Staff at the Library & Museum and your acquaintances frequently go to you for restaurant recommendations. You’re known amongst those close to you as having an “expertise” in the Atlanta, Washington, D.C. (and other areas, I’m sure!) food scenes. Which restaurants or types of cuisine are your favorites?
Over the years, I have eaten at more than 150 restaurants in each of three American cities: New Orleans, Washington, and Atlanta. It has been fun to live in Atlanta during the rise of the farm-to-table movement, which provides fresh local food that is both highly tasty and nutritious. In this genre, Restaurant Eugene, Empire State South, and Wisteria are Atlanta favorites. When in Washington, I’m a big fan of Blue Duck Tavern in the Hyatt Hotel on the corner of M St. NW and 24th.
I love Indian food and try to get in visits to Bombay Club and Heritage India when in DC. Indian favorites in Atlanta include Panahar and Bhojanic. A new favorite in Midtown is Cafe Agora, which is Turkish and very convenient for us to pick up some dishes we can eat at home. I’m eager to try dinner at the new Tunisian restaurant CousCous on the east side of Piedmont Park.
Where would I go if I could only eat out once a year? Either Restaurant August or Commander’s Palace in New Orleans.
Of all of the special Library & Museum visitors that you have had the chance to meet, who has been the most surprising? Unexpected? (I’m sure meeting Conan O’Brien was a treat!)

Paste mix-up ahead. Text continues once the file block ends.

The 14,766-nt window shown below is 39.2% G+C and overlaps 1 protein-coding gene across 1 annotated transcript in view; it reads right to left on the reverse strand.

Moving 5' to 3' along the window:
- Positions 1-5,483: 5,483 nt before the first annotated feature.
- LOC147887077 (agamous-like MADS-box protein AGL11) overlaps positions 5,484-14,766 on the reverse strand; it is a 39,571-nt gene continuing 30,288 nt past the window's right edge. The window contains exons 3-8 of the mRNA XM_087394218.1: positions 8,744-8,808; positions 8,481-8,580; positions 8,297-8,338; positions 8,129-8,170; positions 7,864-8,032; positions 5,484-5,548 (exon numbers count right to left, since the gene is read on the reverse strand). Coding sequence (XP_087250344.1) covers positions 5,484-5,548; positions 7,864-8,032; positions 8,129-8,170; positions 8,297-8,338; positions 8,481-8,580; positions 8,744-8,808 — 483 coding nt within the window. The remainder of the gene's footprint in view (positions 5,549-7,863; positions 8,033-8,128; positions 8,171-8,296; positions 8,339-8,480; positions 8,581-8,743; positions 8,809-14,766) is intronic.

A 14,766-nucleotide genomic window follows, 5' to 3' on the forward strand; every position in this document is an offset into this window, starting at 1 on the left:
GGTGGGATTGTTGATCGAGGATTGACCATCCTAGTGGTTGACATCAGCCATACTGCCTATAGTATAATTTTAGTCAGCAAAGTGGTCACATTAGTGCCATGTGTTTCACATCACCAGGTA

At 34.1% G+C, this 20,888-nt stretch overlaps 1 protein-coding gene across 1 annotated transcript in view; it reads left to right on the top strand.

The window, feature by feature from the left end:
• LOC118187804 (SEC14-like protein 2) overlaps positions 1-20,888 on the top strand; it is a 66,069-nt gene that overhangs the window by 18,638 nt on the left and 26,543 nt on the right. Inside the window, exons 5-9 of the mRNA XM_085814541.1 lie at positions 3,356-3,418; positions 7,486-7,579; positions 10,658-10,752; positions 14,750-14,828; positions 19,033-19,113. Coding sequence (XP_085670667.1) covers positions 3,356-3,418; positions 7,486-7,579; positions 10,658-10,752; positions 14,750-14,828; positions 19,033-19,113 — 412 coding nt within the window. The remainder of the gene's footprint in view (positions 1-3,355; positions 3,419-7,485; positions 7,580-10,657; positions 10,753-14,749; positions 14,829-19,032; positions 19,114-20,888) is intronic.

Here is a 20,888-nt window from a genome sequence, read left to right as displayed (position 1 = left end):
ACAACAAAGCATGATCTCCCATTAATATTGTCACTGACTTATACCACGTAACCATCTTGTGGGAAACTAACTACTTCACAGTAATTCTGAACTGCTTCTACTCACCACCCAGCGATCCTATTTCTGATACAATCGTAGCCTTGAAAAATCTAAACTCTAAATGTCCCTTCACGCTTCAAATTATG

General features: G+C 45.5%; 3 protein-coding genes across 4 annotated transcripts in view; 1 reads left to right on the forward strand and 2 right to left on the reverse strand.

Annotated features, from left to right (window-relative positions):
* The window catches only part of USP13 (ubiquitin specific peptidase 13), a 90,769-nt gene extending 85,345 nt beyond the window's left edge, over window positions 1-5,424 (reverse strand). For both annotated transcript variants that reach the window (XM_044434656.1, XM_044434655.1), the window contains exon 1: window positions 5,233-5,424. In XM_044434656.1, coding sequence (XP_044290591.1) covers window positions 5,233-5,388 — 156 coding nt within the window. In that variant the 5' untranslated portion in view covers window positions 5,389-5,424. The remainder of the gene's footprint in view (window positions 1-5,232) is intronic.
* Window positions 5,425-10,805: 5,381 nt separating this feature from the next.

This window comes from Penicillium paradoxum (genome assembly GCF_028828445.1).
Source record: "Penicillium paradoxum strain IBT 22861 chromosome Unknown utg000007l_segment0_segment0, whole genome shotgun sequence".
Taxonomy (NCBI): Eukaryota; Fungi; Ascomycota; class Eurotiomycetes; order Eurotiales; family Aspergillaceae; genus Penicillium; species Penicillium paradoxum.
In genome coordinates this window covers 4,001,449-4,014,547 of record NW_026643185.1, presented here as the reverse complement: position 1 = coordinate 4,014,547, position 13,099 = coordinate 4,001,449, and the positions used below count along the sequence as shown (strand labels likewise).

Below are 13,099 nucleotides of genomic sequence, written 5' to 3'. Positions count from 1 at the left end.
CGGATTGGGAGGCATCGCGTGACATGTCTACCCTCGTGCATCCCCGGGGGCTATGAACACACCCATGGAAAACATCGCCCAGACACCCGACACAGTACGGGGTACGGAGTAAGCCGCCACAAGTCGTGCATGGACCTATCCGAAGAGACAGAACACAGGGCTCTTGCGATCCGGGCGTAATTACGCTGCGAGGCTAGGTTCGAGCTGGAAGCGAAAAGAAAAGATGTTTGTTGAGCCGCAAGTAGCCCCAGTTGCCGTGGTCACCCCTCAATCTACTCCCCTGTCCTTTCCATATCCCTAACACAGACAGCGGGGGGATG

It was a special thrill to provide a tour of the museum to Lady Bird Johnson during what I believe was her last trip outside of Texas. She could no longer speak at that point, but had an intense interest in history and wanted to read all the labels. From TV news, I’ve given tours to NBC’s Brian Williams and ABC’s Cokie Roberts. The great authors Salmon Rushdie and Alice Walker have toured. From the world of government, we’ve had Supreme Court Justice Stephen Breyer, former Secretary of State Madeleine Albright, and former Attorney-General Ed Meese. Other celebrities have included Norman Lear, Bill Gates Sr., former CNN CEO Tom Johnson, and Nobel Peace Prize winner Muhammad Yunus. (I forgot we had his picture on the wall, but he spied it.) This year, I gave tours to basketball legends Bill Walton and Lucius Allen, as well as TV comic Conan O’Brien. Both Walton and O’Brien were history majors in college and very knowledgeable about the subject. In a follow up email, Walton said his visit was a life-transforming experience. Of course, walking through the museum with President and Mrs. Carter is always a terrific experience.